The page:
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Transmission Geometry X-ray Diffraction for Materials Research.

Garrity, D. (2007) Transmission Geometry X-ray Diffraction for Materials Research. Doctoral thesis, University of Surrey (United Kingdom)..

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Abstract

X-ray diffraction is usually thought of as a surface analysis technique. However, given sufficiently energetic X-rays to overcome the inherent attenuation of the sample, this technique may be used for studying the nature of bulk materials. In the work presented here, transmission geometry X-ray diffraction has been further developed for imaging phase transformations and lattice spacing changes in low-alloy ferritic, and austenitic stainless steels under conditions of interest to the Naval Nuclear Propulsion Program (NNPP). A broad account of X-ray diffraction in a transmission geometry is given, detailing the fundamentals of elastic scattering of X-rays including; the classically derived Thomson scatter cross section and the modified Rayleigh scattering cross section for scattering from individual electrons and atoms respectively, and Bragg diffraction that results from scattering of X-rays by ordered, periodic substances. The experimental configurations and apparatus used for energy dispersive and angular dispersive configurations are discussed, and preliminary results for both techniques are presented. Further to this, measurements of both ferritic and austenitic stainless steel are included, the latter involving both static and dynamic measurements of lattice spacing changes induced under an applied tensile load, demonstrating the ability to observe changes as small as 0. 75%. Finally significant work has been carried out with regards to imaging the structural changes brought about by the martensite phase transformation in austenitic stainless steel. In a compressively pre-loaded sample of steel, martensite has been observed at points of high plastic strain by observing the distinct differences in the X-ray diffraction spectra obtained before, and after quenching in liquid nitrogen. This verifies the Finite Element (FE) code used to model these changes, and opens up potential avenues of online-monitoring in the context of the NNPP.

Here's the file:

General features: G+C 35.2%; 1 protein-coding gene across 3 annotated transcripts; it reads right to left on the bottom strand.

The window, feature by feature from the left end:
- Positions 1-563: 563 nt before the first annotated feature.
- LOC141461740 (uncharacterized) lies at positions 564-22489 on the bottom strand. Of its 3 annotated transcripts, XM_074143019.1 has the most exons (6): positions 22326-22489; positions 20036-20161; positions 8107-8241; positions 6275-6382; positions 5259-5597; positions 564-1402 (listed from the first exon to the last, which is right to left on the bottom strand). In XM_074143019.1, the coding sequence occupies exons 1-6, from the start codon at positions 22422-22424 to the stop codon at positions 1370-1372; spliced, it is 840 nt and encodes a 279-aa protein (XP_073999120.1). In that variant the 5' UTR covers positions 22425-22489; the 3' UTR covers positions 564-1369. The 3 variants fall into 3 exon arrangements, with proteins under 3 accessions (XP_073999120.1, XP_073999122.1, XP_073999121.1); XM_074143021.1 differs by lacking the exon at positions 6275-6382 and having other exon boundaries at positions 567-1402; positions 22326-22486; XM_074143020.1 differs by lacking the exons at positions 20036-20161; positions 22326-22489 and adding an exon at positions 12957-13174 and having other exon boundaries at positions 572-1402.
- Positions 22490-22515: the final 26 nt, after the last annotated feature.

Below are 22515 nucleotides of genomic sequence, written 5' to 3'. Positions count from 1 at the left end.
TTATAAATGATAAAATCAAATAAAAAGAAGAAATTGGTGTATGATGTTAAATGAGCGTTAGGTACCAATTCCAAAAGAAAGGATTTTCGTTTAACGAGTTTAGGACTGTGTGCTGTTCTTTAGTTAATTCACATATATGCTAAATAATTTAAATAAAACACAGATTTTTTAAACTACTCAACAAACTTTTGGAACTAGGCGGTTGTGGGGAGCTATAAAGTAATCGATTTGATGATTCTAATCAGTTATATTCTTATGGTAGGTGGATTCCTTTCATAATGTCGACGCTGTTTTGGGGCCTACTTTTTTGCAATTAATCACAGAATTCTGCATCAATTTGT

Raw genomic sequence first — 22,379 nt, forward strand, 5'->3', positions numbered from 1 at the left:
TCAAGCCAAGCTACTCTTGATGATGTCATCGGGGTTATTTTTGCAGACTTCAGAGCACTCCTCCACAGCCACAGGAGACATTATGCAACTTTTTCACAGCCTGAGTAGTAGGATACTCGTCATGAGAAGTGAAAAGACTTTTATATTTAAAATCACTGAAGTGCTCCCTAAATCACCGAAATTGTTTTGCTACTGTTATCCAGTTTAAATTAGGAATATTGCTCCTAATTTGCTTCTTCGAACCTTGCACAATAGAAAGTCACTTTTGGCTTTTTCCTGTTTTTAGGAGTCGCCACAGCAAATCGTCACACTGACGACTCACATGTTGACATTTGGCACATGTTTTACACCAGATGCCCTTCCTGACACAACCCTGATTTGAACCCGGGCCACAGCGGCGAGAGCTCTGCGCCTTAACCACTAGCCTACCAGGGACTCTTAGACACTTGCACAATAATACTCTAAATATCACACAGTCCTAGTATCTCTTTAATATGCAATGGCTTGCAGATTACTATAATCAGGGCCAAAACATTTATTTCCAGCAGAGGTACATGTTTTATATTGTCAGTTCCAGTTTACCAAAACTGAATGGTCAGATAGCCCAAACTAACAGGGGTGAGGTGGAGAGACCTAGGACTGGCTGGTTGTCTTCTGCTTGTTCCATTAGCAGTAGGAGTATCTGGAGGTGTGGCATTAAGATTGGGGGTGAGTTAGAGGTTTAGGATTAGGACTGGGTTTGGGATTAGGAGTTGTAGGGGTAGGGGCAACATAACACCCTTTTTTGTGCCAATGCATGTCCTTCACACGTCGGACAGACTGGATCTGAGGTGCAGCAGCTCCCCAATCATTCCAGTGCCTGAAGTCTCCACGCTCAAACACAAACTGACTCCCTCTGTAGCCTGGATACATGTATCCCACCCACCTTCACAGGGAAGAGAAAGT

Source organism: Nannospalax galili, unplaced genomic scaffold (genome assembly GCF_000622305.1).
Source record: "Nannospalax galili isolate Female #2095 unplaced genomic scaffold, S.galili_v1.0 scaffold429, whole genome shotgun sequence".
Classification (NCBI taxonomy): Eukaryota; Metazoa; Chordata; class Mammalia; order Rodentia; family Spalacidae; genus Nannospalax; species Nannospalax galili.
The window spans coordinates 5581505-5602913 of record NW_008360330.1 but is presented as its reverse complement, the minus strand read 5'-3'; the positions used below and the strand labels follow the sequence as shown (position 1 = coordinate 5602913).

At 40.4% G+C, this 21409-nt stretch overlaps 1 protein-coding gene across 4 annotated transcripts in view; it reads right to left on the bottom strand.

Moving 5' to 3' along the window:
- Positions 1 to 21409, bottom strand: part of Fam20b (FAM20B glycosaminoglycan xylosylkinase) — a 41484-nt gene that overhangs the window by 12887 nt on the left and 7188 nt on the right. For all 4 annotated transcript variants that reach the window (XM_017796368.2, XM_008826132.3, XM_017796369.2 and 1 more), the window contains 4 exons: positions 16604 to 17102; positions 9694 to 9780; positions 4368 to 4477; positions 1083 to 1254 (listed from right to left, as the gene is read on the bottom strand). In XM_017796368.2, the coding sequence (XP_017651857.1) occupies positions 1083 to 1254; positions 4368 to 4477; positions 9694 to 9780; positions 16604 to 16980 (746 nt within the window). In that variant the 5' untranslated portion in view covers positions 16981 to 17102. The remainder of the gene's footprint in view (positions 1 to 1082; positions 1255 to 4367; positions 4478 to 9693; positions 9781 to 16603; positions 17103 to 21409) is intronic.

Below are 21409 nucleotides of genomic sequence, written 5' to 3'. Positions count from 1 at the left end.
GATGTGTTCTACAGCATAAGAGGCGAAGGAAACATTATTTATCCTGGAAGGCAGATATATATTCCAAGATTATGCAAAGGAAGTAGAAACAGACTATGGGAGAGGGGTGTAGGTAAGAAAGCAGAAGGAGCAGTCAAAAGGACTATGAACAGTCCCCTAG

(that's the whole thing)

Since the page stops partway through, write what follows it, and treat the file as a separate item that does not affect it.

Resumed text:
Item Type: Thesis (Doctoral)
Divisions : Theses
Authors : Garrity, D.
Date : 2007
Additional Information : Thesis (Ph.D.)--University of Surrey (United Kingdom), 2007.
Depositing User : EPrints Services
Date Deposited : 24 Apr 2020 15:27
Last Modified : 24 Apr 2020 15:27
URI: http://epubs.surrey.ac.uk/id/eprint/855233

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